I have a new mentor. Again. So, I spent last night at a nice hotel here in Houston and my new mentor, Ali, picked me up a little while ago and we’re spending the night at a Flying J truck stop. We just had dinner and he’s watching a movie. This is good because he has a different truck altogether so I’m getting experience in a variety of trucks. This one is a Kenworth T2000; can’t wait to drive it. He’s also an owner/operator.
Well we got a load to Dallas and left it at the Swift Terminal there and had a day off. We hung out in the driver’s lounge, watched a couple of movies, ordered some Chinese food and relaxed. After showers this morning, we drove about 20 miles away to pick up an empty trailer and then we drove to the shipper, dropped the empty and picked up a loaded trailer and set out for Colorado. I drove most of the day and Ali just took over, so I’m relaxing in the sleeper. By the way, we’re still in Texas. “Don’t mess with Texas”. I always say that when someone mentions Texas, I have no idea why bit I do. I passed a few road signs today that said “Don’t mess with Texas – $10,000 fine” Well how about that? I presume they are referring to littering. After writing this update, I’ll read or watch a movie or perhaps even, I’ll sleep. I started reading Angels & Demons last week, finally. I’ve had this book for about six years. I want to get through it before I watch the movie.
So, Ali seems a pretty good mentor so far. He keeps his truck nice and clean and he is a perfect gentleman. There are some things I like about this truck and some things I don’t, but that’s been the case with each one that I’ve driven. If I could just merge them somehow. Ali talked me through a 90 degree back yesterday morning and I’ve done a couple others since. That’s so cool. He’s also teaching me how to float the gears which is shifting without the clutch. Yeah, he’s a good guy. He says his wife is his life. They have a three year old boy and Ali is nuts about him of course. While I was driving today, he called his wife and they talked for a while. Of course I couldn’t understand a word of it as they spoke in their native language. But it was unmistakable when he started talking to his boy because adult baby talk in Farsi sounds pretty much like it does in English.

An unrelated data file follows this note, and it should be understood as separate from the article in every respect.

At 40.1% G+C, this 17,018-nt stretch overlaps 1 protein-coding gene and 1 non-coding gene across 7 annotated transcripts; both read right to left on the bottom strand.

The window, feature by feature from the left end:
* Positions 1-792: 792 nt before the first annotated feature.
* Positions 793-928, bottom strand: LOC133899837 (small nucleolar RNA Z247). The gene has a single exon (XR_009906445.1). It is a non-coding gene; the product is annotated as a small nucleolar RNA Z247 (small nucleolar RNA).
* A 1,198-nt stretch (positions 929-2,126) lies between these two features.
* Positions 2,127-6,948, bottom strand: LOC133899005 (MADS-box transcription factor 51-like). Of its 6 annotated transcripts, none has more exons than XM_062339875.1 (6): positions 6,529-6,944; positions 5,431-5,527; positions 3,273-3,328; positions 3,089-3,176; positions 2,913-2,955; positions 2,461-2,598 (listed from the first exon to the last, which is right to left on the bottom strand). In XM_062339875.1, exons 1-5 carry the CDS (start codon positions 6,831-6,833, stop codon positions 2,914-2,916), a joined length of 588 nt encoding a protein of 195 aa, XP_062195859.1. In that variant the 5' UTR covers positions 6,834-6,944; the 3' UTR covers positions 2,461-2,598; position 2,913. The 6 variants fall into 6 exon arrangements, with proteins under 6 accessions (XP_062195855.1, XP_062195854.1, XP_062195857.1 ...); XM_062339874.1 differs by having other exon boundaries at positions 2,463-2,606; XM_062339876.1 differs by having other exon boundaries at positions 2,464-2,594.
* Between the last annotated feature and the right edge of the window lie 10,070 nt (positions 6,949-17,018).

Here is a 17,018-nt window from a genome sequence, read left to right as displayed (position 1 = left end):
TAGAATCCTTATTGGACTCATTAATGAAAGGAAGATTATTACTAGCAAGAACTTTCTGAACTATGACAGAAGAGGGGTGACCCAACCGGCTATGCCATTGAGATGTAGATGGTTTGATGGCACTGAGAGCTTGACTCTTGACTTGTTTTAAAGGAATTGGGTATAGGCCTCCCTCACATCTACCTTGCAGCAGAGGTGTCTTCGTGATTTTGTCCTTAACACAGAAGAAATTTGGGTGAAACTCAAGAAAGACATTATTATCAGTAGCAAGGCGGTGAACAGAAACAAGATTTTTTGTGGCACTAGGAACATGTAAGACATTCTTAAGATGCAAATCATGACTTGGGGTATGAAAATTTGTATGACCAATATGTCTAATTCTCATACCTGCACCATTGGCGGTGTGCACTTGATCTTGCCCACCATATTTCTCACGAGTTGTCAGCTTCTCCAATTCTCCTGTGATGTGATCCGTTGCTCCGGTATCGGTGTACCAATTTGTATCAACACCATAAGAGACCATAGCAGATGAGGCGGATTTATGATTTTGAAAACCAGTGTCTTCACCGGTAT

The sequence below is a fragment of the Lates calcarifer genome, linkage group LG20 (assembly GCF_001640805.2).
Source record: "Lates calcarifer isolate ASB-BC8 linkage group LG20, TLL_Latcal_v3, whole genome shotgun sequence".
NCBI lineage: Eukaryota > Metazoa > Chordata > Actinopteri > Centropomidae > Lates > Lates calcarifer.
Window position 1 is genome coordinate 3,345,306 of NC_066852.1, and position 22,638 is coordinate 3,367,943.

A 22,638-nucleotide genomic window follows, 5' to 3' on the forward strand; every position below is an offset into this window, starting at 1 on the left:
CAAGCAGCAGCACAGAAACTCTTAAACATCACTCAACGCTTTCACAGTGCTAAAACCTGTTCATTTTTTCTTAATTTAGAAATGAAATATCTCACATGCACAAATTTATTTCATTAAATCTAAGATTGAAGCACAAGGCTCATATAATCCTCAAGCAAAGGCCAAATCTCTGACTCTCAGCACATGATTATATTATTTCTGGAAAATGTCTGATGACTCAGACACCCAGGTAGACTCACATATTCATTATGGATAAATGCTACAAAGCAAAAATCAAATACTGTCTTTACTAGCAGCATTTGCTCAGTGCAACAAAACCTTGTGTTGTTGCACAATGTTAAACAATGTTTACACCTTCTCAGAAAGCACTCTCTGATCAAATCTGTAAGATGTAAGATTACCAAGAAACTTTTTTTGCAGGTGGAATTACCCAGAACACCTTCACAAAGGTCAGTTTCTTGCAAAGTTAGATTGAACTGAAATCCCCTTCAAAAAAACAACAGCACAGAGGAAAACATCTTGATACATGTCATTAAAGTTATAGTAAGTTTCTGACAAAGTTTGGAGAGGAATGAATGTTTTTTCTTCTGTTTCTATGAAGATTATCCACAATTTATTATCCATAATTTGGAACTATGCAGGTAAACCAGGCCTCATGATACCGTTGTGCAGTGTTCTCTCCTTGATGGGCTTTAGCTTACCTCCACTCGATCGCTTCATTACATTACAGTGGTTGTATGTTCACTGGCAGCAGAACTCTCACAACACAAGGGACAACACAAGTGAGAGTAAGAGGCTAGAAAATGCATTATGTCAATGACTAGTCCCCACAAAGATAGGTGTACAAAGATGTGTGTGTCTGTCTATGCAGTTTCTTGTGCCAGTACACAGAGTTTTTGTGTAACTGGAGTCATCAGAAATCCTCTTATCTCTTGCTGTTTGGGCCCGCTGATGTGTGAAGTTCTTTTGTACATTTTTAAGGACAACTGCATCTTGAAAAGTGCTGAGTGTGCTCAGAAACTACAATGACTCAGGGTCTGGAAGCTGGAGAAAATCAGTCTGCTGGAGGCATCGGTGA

Dallas to Denver and then to Laramie, WY to pick up a trailer at a truck stop that another driver left when he broke his truck. My bobtail (truck without a trailer) drive west on I80 in WY was wild. The wind was amazingly strong and it pushed the truck to my right, I had to constantly steer into the wind and we were at a constant list of almost 30 degrees. I couldn’t help but wonder what it would be like if I was pulling a trailer. I saw some other trucks with trailers that were getting knocked all over the place and they couldn’t stay in their lanes. It seems it would be pretty easy for a strong gust to just tip one of these trailers right over. Heckuva storm though; big dark foreboding clouds, sideways snow, and little swirls of snow dust on the road with patches of ice.
Made it to Laramie OK and found the trailer sitting all by its lonesome. Hooking it was troublesome. Each time I tried to back into it, I slid all around on the ice and I’d have to pull forward and try again. I eventually got lined up and hooked it. When I tried to pull forward though, I discovered that the trailer brakes had frozen. It took a while to get that resolved, but we did and off we went. Back over the mountain, heading east, from where we had just come. Oh joy. Well, as it turned out, the storm I went through had passed and it was a fabulous day and we made our way toward Missouri.